Who can forget the gunshot snare drum bang that ushers in Like a Rolling Stone? When Bruce Springsteen gave his riveting keynote address at this year’s SXSW music conference in Austin, Texas he expressed wonder at how it felt to be a teenage and hear Bob Dylan’s compelling description of youthful isolation.

A brilliant songwriter, brilliant songs. Pic: AFP

“And the first thing he asked you was: How does it feel?” said Springsteen.

“Man, how does it feel to be on your own? And if you were a kid in 1965, you were on your own, because your parents, God bless them, they could not understand the incredible changes that were taking place. You were on your own, without a home. He gave us the words to understand our hearts.

“He didn’t treat you like a child. He treated you like an adult. He stood back and he took in the stakes that we were playing for, he laid them out in front of you.”

That’s the impact of a Dylan song. It was the same with so many others. Masters of War, Ballad of Thin Man, My Back Pages, It Ain’t Me Babe, It’s Alright Ma (I’m Only Bleeding), Mr Tambourine Man, A Hard Rain’s A Gonna Fall, Subterranean Homesick Blues … and that’s just a few years in the 60s.

Through his work with Band – and what that gave us music fans – and his fine 70s records like Blood on the Tracks, Dylan just kept changing our lives.

This remembering is prompted by Dylan’s latest record, Tempest (Columbia). It’s a fine work, probably the best he’s done in more than 10 years – since Love and Theft in 2001.

Two questions arise from listening to Dylan, someone who has been part of life for five decades. First, how good are the songs and the music and how does it fit in Dylan’s longer term canon?

This is a joyous and rich record musically. The band – Dylan’s touring outfit plus one – consists of bassist Tony Garnier, drummer George G Receli, steel guitarist Donnie Herron and guitarists Charlie Sexton and Stu Kimball. The plus one is David Hidalgo from Los Lobos and he just adds good stuff like accordion and fiddle.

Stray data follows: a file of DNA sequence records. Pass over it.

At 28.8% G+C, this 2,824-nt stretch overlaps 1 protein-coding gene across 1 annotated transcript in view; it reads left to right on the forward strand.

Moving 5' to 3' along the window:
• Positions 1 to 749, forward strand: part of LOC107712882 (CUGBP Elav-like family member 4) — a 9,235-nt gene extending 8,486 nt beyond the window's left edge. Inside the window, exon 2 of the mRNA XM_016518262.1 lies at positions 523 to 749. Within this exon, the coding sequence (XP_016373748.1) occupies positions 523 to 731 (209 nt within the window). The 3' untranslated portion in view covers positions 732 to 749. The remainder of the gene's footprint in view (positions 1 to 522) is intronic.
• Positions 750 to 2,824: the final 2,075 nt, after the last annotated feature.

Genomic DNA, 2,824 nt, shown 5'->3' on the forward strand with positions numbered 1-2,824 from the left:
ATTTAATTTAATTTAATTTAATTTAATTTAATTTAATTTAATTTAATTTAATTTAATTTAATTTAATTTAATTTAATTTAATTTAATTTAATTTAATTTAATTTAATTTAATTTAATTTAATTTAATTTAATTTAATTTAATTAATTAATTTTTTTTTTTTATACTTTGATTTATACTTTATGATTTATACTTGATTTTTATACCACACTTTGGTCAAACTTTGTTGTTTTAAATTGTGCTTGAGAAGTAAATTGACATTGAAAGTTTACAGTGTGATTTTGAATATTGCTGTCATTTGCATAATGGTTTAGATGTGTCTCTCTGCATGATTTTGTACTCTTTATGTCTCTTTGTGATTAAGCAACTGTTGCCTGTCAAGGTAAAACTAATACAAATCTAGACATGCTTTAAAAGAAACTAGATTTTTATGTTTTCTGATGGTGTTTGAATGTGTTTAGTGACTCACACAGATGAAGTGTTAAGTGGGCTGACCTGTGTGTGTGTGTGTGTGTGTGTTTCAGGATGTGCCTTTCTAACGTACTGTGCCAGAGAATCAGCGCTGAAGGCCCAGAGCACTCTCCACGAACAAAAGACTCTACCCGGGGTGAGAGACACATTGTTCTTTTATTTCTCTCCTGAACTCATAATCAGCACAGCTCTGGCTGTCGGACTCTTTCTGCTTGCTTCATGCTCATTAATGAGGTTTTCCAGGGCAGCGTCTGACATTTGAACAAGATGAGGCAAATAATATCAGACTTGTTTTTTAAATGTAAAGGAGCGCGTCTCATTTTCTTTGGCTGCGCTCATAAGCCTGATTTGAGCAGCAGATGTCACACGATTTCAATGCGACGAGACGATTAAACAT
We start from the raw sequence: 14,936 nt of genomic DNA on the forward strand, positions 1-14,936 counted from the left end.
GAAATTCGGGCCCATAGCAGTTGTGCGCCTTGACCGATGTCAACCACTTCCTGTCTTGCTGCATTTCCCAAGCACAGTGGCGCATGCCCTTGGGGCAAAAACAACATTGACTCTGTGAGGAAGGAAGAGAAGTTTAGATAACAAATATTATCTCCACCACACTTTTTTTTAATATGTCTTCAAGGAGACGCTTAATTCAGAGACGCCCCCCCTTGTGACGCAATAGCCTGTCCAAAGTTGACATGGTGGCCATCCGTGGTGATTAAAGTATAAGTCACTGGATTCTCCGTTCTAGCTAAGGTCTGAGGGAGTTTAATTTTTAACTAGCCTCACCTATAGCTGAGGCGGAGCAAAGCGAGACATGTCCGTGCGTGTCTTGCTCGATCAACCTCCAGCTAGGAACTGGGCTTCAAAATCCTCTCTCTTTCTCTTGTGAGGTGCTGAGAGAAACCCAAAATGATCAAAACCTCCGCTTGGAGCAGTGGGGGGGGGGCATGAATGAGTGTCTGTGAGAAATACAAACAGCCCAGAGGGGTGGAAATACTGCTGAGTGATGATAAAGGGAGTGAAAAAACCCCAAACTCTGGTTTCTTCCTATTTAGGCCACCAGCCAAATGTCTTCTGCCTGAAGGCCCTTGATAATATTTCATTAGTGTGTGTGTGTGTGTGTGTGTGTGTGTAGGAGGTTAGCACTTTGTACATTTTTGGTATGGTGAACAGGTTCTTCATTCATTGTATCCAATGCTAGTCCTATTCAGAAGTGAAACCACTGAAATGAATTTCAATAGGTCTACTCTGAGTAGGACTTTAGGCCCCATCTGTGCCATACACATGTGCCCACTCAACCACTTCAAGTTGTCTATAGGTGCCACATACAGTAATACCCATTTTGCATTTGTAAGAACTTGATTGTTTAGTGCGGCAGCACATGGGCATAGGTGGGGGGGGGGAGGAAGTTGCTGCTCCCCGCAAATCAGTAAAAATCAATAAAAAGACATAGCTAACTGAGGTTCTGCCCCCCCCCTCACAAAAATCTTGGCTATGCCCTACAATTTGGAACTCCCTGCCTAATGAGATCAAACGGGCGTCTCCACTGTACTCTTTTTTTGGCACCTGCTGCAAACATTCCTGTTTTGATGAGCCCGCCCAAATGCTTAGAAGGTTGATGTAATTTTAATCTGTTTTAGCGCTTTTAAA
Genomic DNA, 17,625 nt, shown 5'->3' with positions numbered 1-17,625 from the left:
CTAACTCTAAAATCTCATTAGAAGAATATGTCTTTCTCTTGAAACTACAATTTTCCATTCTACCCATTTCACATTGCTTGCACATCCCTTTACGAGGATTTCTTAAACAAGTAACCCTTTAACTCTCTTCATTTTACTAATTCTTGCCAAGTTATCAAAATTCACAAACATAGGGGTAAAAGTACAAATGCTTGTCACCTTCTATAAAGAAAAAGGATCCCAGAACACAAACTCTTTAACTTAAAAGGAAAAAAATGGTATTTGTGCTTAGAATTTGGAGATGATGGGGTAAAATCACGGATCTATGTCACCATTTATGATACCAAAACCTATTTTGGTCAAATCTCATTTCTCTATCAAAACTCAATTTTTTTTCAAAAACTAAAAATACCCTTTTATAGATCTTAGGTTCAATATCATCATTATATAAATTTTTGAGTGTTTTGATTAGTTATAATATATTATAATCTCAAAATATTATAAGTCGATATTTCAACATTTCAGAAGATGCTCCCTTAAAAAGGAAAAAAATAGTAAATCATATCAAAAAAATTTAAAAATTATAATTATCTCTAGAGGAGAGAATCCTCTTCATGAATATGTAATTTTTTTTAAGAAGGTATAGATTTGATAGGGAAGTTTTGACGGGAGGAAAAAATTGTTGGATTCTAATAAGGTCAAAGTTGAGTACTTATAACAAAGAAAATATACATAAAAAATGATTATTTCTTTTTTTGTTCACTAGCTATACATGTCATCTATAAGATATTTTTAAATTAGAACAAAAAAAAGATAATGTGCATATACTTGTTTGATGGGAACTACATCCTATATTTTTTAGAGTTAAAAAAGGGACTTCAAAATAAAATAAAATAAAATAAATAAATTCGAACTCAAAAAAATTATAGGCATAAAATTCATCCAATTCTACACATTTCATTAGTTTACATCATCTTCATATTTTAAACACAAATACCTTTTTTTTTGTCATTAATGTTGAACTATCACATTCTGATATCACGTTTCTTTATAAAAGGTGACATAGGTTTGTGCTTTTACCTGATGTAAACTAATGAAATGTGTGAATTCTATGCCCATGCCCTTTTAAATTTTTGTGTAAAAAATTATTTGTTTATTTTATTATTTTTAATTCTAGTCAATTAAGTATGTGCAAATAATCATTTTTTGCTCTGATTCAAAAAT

There are moments when it’s the finest country swing music you’ve ever heard, with a closed-eyes appearance from Bob Wills coming to mind as you listen to the opener, Duquesne Whistle – a tune co-written with the Grateful Dead’s Robert Hunter, as were all the songs on the last studio effort, Together Through Life.

Then there is a genuine slice of Delta blues, as echoes of Muddy Waters’s Mannish Boy can be heard in Early Roman Kings. Other blues tastes are scattered throughout, in Narrow Way (which has the delightful couplet, “I’m armed to the hilt, and I’m struggling hard/You won’t get out of here unscarred”) and Pay in Blood.

The title track, a 45 verse telling of the sinking of the Titanic is an epic folk song in the Dylan style with some delicious Celtic-country notes. He’s said he worked on it after “fooling around” with an earlier tune about the maritime disaster, the Carter Family’s The Titanic.

Here Dylan’s attention to detail is characteristically spot-on: “They battened down the hatches/But the hatches wouldn’t hold/They drowned upon the staircase/Of brass and polished gold.”

Elsewhere there are dark themes. A dire love triangle described in Tin Angel ends in grisly murder: “All three lovers together in a heap/Thrown into the grave, forever to sleep/Funeral torches blaze away/Through the towns and villages all night and all day.”

Early Roman Kings tells of despots massacring their people and John Lennon’s killing is a subtext to Roll On John - the least satisfying of the album’s 10 tunes, despite it being a heart-felt tribute from one great songwriter to another.

The bleakest tune is the blues and gospel tinged Pay in Blood, a reflection on a world that contains no light in the darkness. It does hark back to those bitter, spit in your face tunes from the 60s but doesn’t have the emotional impact or the musical power, as strong as the playing and singing might be.

Dylan sings: “Another politician pumping out the piss/Another angry beggar blowing you a kiss/You got the same eyes that your mother does/If only you could prove who your father was/Someone must have slipped a drug in your wine/You gulped it down and you cross the line/Man can’t live by bread alone/I pay in blood, but not my own.”

I love this record and it sits on the second top shelf of my Dylan collection but it isn’t top shelf stuff. You know that when you go back and listen to those zingers from 45 years ago. That was Dylan at the very top of his game. This is a brilliant song writer writing brilliant songs. The difference is vast.

Dylan’s voice has not been better for a long time, perhaps as lyrical as we’ve heard since Nashville Skyline (which has its own echoes on this collection). Charlie Sexton’s gentle guitar is as spell-binding as it’s always been and the band just rocks.

It is great Dylan but it’s not genius.

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58 comments

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    • Emmy says:

      06:50am | 27/09/12